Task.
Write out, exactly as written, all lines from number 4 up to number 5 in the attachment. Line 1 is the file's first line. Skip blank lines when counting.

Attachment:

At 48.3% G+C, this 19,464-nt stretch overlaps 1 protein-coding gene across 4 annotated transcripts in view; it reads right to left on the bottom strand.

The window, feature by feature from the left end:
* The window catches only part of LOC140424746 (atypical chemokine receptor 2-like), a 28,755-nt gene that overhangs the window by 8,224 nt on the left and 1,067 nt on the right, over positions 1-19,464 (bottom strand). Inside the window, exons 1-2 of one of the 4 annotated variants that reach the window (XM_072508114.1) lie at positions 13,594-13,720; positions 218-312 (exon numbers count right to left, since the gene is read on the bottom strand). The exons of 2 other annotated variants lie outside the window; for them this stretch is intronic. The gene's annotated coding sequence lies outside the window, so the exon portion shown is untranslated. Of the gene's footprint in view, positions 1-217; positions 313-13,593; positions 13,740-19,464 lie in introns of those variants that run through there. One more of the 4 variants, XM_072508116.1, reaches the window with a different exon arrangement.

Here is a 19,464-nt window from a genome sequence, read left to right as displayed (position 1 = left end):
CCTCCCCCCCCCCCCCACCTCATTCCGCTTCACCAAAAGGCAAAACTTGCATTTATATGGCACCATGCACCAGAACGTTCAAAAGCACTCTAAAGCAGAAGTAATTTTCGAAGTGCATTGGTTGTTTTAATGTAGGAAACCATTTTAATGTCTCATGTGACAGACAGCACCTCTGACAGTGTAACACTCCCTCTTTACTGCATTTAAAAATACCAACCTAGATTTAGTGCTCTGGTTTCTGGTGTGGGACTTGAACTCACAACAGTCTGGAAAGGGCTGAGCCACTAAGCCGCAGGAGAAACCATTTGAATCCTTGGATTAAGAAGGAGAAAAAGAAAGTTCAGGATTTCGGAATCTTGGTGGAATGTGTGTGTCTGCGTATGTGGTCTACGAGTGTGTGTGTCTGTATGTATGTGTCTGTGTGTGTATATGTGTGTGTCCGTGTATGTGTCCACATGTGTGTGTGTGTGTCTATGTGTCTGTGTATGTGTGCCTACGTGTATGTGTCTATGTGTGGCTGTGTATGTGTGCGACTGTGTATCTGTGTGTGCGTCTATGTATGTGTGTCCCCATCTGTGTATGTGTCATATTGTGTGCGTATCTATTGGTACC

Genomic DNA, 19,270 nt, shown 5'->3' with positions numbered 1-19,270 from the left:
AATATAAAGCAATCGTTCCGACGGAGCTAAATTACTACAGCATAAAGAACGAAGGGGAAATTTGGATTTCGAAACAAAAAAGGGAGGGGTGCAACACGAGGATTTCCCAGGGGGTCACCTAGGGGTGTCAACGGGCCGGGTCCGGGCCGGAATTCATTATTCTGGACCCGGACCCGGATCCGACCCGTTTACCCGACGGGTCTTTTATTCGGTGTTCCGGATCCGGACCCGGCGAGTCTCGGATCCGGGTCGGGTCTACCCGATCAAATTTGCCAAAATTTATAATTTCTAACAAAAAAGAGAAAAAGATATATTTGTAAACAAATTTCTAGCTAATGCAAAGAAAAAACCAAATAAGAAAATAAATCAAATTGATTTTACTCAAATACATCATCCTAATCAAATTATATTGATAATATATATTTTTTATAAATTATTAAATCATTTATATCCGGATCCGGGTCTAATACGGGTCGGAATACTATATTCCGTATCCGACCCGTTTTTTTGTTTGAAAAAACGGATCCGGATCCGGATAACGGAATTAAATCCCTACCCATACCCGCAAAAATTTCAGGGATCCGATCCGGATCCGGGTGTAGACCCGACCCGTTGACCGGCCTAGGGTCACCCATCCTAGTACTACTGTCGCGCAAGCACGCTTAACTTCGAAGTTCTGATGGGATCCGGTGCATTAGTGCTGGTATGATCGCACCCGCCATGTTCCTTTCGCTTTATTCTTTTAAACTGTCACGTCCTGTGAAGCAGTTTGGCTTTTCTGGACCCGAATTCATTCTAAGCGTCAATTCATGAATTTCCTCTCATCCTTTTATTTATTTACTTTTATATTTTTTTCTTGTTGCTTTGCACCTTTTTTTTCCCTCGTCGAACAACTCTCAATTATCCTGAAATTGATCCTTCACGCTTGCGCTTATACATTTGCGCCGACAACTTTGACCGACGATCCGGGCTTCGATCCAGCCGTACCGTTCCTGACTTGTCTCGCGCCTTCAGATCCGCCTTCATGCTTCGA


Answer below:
Here is a 19,464-nt window from a genome sequence, read left to right as displayed (position 1 = left end):
CCTCCCCCCCCCCCCCACCTCATTCCGCTTCACCAAAAGGCAAAACTTGCATTTATATGGCACCATGCACCAGAACGTTCAAAAGCACTCTAAAGCAGAAGTAATTTTCGAAGTGCATTGGTTGTTTTAATGTAGGAAACCATTTTAATGTCTCATGTGACAGACAGCACCTCTGACAGTGTAACACTCCCTCTTTACTGCATTTAAAAATACCAACCTAGATTTAGTGCTCTGGTTTCTGGTGTGGGACTTGAACTCACAACAGTCTGGAAAGGGCTGAGCCACTAAGCCGCAGGAGAAACCATTTGAATCCTTGGATTAAGAAGGAGAAAAAGAAAGTTCAGGATTTCGGAATCTTGGTGGAATGTGTGTGTCTGCGTATGTGGTCTACGAGTGTGTGTGTCTGTATGTATGTGTCTGTGTGTGTATATGTGTGTGTCCGTGTATGTGTCCACATGTGTGTGTGTGTGTCTATGTGTCTGTGTATGTGTGCCTACGTGTATGTGTCTATGTGTGGCTGTGTATGTGTGCGACTGTGTATCTGTGTGTGCGTCTATGTATGTGTGTCCCCATCTGTGTATGTGTCATATTGTGTGCGTATCTATTGGTACC